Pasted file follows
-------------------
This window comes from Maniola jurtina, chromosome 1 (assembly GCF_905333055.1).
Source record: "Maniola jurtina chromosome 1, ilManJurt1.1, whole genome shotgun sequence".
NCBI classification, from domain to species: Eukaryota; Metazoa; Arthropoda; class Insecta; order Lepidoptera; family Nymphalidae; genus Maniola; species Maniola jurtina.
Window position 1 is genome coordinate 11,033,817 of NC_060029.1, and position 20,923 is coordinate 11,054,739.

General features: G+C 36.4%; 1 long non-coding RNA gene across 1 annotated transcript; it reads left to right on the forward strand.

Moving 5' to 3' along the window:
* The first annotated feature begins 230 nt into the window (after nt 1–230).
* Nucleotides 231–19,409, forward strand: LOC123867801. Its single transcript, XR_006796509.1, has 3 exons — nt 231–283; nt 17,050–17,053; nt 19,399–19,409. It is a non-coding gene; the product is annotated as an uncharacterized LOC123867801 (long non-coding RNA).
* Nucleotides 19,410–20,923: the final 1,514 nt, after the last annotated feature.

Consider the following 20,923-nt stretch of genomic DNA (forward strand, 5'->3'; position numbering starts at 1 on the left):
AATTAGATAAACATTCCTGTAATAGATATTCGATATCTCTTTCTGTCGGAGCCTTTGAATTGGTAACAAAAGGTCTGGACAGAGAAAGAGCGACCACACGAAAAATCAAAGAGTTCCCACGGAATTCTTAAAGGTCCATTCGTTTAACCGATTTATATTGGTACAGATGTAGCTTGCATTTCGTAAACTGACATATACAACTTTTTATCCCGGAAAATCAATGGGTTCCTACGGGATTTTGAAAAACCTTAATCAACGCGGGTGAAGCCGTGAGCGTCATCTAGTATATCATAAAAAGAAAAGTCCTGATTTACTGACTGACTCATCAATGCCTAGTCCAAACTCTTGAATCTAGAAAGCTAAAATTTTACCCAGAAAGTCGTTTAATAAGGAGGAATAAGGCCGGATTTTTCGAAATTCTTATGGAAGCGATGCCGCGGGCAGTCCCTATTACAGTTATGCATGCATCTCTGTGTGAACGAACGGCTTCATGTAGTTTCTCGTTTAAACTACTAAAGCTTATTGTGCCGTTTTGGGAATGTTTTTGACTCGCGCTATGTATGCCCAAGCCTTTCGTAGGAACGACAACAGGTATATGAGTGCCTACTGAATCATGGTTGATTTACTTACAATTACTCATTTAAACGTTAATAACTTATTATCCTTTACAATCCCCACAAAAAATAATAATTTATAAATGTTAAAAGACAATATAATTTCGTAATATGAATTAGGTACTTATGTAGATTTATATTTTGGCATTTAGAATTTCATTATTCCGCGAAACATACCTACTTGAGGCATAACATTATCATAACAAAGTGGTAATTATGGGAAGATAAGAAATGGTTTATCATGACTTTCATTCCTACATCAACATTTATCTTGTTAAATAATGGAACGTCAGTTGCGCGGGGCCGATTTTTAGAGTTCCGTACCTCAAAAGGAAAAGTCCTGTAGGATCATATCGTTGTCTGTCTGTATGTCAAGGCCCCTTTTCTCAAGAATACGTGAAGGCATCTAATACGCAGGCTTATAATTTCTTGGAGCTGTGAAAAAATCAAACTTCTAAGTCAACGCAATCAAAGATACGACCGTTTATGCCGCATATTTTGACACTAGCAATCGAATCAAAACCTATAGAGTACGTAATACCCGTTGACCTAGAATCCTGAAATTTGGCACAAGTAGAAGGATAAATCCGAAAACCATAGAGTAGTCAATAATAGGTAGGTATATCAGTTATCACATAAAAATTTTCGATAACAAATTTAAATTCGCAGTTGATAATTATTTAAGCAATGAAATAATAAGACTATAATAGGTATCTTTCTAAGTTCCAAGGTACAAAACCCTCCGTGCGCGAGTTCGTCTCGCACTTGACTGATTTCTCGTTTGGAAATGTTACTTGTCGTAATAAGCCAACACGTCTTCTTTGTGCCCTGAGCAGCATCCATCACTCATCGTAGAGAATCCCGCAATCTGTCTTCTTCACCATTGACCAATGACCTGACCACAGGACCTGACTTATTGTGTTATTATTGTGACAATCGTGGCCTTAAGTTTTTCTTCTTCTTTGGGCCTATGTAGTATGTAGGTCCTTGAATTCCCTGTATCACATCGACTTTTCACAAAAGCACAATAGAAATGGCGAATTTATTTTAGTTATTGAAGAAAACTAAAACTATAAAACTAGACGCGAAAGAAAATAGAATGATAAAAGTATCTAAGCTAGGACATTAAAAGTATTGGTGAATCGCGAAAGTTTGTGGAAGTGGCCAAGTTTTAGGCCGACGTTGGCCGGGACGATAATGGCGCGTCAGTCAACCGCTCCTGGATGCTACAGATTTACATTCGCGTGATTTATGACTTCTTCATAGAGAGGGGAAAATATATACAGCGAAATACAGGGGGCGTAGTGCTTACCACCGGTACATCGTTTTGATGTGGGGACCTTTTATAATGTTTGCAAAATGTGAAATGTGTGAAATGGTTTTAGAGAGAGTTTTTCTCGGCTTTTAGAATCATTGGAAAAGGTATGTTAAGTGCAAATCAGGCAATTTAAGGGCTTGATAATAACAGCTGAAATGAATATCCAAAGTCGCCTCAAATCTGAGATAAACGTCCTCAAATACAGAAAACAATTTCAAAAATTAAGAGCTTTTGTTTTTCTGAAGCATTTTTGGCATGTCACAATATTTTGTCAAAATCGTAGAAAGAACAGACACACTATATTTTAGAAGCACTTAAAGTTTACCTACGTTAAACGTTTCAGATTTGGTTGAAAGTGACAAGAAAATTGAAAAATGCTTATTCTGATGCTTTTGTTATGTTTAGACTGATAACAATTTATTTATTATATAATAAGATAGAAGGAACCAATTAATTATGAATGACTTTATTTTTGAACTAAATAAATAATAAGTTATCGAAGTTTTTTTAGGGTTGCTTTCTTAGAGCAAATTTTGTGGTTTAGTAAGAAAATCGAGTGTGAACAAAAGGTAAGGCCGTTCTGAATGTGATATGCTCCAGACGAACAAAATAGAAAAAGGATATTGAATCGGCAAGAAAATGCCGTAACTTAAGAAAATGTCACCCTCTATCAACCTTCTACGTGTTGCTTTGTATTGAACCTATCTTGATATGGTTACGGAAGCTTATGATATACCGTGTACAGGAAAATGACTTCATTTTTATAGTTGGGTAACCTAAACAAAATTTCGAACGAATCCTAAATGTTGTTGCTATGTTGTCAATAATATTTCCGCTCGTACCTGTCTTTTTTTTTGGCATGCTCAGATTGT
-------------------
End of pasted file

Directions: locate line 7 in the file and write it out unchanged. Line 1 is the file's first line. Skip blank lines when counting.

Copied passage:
* The first annotated feature begins 230 nt into the window (after nt 1–230).